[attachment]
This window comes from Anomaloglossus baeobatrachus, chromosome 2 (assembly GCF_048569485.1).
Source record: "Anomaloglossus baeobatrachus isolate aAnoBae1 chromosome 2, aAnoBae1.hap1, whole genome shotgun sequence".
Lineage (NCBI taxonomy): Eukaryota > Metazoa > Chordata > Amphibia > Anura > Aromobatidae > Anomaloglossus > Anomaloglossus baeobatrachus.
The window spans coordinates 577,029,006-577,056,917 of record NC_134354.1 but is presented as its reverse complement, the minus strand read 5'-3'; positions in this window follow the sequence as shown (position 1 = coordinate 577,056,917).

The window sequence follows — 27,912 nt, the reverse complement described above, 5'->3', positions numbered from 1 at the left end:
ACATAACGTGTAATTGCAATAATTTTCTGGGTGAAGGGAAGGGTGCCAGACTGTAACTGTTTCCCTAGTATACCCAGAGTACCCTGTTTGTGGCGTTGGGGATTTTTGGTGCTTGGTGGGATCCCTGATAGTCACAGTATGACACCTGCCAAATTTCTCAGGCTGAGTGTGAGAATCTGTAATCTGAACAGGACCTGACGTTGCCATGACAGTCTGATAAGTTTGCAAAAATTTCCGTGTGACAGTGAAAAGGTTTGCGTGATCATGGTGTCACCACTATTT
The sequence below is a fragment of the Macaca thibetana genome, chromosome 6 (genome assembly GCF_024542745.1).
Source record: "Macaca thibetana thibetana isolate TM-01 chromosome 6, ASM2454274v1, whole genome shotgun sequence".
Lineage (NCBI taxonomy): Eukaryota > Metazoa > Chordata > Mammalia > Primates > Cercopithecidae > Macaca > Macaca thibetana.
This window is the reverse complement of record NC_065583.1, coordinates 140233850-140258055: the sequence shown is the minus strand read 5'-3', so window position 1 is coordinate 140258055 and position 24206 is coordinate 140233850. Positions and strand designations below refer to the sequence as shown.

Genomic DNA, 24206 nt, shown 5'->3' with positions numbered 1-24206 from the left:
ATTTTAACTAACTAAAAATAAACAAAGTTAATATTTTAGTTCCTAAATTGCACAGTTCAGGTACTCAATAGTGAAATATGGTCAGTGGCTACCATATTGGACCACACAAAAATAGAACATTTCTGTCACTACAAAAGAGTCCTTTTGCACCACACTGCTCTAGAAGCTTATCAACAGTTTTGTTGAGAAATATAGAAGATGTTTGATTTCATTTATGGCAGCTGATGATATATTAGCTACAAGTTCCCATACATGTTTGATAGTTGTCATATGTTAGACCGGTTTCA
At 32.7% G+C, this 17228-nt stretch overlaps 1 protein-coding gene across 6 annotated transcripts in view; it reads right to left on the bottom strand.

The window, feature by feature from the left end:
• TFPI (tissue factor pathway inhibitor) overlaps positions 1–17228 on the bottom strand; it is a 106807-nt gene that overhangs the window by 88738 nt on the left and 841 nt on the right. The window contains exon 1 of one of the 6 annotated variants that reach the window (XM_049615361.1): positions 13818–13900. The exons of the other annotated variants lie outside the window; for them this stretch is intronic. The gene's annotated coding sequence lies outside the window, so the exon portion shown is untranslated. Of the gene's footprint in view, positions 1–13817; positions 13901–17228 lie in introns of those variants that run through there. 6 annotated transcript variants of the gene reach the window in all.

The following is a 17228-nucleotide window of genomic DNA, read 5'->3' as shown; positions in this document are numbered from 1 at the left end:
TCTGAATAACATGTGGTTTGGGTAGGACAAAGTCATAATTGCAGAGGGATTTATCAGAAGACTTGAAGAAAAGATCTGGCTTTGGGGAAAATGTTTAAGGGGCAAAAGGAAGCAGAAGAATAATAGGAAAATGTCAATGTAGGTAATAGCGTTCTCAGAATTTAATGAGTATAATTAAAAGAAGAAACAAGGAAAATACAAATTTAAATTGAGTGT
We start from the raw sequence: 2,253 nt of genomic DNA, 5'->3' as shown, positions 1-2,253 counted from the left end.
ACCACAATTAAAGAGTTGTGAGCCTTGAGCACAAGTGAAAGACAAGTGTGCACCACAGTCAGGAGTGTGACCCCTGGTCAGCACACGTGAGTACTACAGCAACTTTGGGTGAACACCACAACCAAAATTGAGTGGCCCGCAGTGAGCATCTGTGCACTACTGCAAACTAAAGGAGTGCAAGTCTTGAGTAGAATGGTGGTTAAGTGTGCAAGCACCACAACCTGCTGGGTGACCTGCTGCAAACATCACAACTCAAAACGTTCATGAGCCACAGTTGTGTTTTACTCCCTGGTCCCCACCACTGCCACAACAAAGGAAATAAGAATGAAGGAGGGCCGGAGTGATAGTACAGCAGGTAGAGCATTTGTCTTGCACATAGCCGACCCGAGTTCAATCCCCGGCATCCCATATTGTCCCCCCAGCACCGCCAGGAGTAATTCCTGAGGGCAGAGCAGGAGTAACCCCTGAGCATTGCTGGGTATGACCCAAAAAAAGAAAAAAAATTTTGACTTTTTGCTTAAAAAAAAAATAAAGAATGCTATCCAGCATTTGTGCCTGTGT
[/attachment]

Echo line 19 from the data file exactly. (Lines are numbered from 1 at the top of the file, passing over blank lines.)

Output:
ACCACAATTAAAGAGTTGTGAGCCTTGAGCACAAGTGAAAGACAAGTGTGCACCACAGTCAGGAGTGTGACCCCTGGTCAGCACACGTGAGTACTACAGCAACTTTGGGTGAACACCACAACCAAAATTGAGTGGCCCGCAGTGAGCATCTGTGCACTACTGCAAACTAAAGGAGTGCAAGTCTTGAGTAGAATGGTGGTTAAGTGTGCAAGCACCACAACCTGCTGGGTGACCTGCTGCAAACATCACAACTCAAAACGTTCATGAGCCACAGTTGTGTTTTACTCCCTGGTCCCCACCACTGCCACAACAAAGGAAATAAGAATGAAGGAGGGCCGGAGTGATAGTACAGCAGGTAGAGCATTTGTCTTGCACATAGCCGACCCGAGTTCAATCCCCGGCATCCCATATTGTCCCCCCAGCACCGCCAGGAGTAATTCCTGAGGGCAGAGCAGGAGTAACCCCTGAGCATTGCTGGGTATGACCCAAAAAAAGAAAAAAAATTTTGACTTTTTGCTTAAAAAAAAAATAAAGAATGCTATCCAGCATTTGTGCCTGTGT